Common Types of Ransomware

2016 seems to be the year of ransomware. News sources are dominated with more with more malware headlines than ever before. Whether it’s a phishing email scam or the latest strain of ransomware, it’s all bad news for businesses and data protection. It can be difficult to keep track of the different strains of malware however they generally use similar tactics to take advantage of users and hold your business critical data hostage. Let’s take a look at some of the most common types.

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    • CryptoLocker: Ransomware has been around in some form or another for the past two decades, but it really came to prominence in 2013 with CryptoLocker. The original CryptoLocker botnet was shut down in May 2014, but not before the hackers behind it extorted nearly $3 million from victims. Since then, the CryptoLocker approach has been widely copied, although the variants in operation today are not directly linked to the original. The word CryptoLocker, much like Xerox and Kleenex in their respective worlds, has become almost synonymous with ransomware.
    • CryptoWall: CryptoWall gained notoriety after the downfall of the original CryptoLocker. It first appeared in early 2014, and variants have appeared with a variety of names, including: Cryptorbit, CryptoDefense, CryptoWall 2.0 and CryptoWall 3.0, among others. Like CryptoLocker, CryptoWall is distributed via spam or exploit kits.
    • CTB-Locker: The criminals behind CTB-Locker take a different approach to virus distribution. Taking a page from the playbooks of Girl Scout Cookies and Mary Kay Cosmetics, these hackers outsource the infection process to partners in exchange for a cut of the profits. This is a proven strategy for achieving large volumes of malware infections at a faster rate.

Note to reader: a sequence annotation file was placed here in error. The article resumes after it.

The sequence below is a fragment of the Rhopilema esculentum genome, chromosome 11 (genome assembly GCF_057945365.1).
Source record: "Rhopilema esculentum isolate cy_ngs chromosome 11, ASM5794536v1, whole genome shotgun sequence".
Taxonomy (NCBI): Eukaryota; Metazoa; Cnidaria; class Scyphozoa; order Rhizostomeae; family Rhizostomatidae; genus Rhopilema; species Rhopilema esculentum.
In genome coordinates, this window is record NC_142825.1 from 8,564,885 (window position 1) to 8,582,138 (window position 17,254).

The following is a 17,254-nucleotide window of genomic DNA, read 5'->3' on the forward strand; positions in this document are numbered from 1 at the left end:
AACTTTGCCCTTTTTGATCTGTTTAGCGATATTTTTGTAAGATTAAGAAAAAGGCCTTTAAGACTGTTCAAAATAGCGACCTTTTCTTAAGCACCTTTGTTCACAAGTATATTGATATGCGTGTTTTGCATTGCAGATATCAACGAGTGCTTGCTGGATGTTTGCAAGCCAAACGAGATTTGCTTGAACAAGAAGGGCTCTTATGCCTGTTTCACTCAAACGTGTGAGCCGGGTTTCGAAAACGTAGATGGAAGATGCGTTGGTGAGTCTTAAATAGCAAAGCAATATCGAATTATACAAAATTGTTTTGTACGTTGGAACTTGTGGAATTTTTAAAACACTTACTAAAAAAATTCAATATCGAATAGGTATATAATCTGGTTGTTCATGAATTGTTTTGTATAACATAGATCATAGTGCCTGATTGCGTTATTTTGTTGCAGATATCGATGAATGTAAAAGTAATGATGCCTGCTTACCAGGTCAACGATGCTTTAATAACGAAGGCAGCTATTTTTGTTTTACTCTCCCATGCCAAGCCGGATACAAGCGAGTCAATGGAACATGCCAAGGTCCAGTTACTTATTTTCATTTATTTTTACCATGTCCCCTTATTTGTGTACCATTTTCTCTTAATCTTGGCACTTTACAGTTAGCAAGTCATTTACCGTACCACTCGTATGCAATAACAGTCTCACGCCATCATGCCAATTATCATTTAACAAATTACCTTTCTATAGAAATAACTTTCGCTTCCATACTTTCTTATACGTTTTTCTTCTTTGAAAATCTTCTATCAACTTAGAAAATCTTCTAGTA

• Locky: Locky is a relatively new type of ransomware, but its approach is familiar. The malware is spread using spam, typically in the form of an email message disguised as an invoice. When opened, the invoice is scrambled, and the victim is instructed to enable macros to read the document. When macros are enabled, Locky begins encrypting a large array of file types using AES encryption. Bitcoin ransom is demanded when encryption is complete.
    • TeslaCrypt: TeslaCrypt is another new type of ransomware on the scene. Like most of the other examples here, it uses an AES algorithm to encrypt files. It is typically distributed via the Angler exploit kit specifically attacking Adobe vulnerabilities. Once a vulnerability is exploited, TeslaCrypt installs itself in the Microsoft temp folder.
    • TorrentLocker: TorrentLocker is typically distributed through spam email campaigns and is geographically targeted, with email messages delivered to specific regions. TorrentLocker is often referred to as CryptoLocker, and it uses an AES algorithm to encrypt file types. In addition to encoding files, it also collects email addresses from the victim’s address book to spread malware beyond the initially infected computer/network—this is unique to TorrentLocker.
    • KeRanger: According to ArsTechnica, KeRanger ransomware was recently discovered on a popular BitTorrent client. KeRanger is not widely distributed at this point, but it is worth noting because it is known as the first fully functioning ransomware designed to lock Mac OS X applications.

Through our Ransomware series of posts we want to help you become informed and understand how important it is to protect your business from ransomware effectively. Find out more about our Security services here.